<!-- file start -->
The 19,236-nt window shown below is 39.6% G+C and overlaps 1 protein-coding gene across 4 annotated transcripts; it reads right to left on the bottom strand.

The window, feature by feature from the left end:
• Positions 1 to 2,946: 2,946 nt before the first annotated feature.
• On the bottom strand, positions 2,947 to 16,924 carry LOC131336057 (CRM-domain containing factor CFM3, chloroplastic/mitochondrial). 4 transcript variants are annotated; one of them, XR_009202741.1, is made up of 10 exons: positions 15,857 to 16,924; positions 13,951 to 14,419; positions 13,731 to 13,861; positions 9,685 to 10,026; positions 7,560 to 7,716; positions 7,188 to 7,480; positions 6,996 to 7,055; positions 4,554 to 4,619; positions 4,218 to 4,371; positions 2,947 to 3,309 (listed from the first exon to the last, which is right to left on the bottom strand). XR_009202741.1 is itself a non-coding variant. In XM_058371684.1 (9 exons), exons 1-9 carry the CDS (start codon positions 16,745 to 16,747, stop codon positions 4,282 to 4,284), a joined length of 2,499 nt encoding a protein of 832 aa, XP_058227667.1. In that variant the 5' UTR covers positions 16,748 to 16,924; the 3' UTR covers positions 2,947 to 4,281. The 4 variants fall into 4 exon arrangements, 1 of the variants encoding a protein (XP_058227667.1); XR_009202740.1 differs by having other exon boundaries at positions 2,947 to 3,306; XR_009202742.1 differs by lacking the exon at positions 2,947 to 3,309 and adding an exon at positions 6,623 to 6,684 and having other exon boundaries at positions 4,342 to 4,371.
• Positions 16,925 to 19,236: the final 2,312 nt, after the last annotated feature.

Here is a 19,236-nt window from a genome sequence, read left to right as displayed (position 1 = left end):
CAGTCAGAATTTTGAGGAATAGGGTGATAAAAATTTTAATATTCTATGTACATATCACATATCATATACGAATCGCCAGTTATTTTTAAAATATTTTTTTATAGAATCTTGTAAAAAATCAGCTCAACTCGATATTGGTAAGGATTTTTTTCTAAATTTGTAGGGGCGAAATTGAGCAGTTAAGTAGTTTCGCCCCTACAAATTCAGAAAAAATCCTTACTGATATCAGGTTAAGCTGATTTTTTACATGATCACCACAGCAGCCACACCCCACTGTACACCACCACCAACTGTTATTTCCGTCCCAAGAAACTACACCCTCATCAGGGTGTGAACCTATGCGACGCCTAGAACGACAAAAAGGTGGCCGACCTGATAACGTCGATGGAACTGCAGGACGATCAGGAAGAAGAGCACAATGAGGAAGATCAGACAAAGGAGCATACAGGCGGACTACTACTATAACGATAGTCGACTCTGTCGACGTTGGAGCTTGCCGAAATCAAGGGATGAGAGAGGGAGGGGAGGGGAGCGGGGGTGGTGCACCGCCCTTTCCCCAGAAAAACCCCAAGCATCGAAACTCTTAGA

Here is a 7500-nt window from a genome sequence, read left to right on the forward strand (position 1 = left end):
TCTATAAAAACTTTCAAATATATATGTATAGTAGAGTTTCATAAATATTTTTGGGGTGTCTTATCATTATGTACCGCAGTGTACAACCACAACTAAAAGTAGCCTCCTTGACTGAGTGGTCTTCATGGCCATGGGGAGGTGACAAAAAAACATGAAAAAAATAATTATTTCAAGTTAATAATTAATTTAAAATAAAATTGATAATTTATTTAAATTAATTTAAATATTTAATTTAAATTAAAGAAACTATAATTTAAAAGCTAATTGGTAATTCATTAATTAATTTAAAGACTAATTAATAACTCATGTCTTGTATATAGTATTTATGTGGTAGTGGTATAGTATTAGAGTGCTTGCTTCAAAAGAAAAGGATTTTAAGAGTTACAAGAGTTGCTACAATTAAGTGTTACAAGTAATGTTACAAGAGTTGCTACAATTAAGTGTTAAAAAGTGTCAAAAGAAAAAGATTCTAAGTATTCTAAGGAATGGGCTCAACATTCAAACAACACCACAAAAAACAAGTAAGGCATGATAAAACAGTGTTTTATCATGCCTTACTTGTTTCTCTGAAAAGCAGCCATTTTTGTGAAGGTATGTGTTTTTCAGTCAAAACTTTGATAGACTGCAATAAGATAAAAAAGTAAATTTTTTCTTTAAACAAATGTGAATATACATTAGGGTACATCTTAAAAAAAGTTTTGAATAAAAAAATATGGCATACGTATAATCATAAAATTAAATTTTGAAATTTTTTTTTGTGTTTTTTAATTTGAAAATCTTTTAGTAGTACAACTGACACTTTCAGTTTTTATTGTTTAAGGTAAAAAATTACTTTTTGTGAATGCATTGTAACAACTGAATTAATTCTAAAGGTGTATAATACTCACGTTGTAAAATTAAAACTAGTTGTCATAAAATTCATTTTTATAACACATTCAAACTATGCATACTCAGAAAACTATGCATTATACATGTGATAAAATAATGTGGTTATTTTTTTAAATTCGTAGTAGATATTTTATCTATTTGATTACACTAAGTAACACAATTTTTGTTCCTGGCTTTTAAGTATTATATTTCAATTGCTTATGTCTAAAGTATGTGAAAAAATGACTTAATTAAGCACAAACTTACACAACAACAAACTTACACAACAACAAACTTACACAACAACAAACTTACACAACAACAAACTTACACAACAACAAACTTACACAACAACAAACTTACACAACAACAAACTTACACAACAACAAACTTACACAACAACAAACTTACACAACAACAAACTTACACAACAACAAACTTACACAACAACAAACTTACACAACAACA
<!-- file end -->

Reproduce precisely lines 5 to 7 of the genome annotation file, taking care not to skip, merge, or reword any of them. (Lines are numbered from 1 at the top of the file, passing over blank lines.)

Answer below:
• Positions 16,925 to 19,236: the final 2,312 nt, after the last annotated feature.

Here is a 19,236-nt window from a genome sequence, read left to right as displayed (position 1 = left end):
CAGTCAGAATTTTGAGGAATAGGGTGATAAAAATTTTAATATTCTATGTACATATCACATATCATATACGAATCGCCAGTTATTTTTAAAATATTTTTTTATAGAATCTTGTAAAAAATCAGCTCAACTCGATATTGGTAAGGATTTTTTTCTAAATTTGTAGGGGCGAAATTGAGCAGTTAAGTAGTTTCGCCCCTACAAATTCAGAAAAAATCCTTACTGATATCAGGTTAAGCTGATTTTTTACATGATCACCACAGCAGCCACACCCCACTGTACACCACCACCAACTGTTATTTCCGTCCCAAGAAACTACACCCTCATCAGGGTGTGAACCTATGCGACGCCTAGAACGACAAAAAGGTGGCCGACCTGATAACGTCGATGGAACTGCAGGACGATCAGGAAGAAGAGCACAATGAGGAAGATCAGACAAAGGAGCATACAGGCGGACTACTACTATAACGATAGTCGACTCTGTCGACGTTGGAGCTTGCCGAAATCAAGGGATGAGAGAGGGAGGGGAGGGGAGCGGGGGTGGTGCACCGCCCTTTCCCCAGAAAAACCCCAAGCATCGAAACTCTTAGA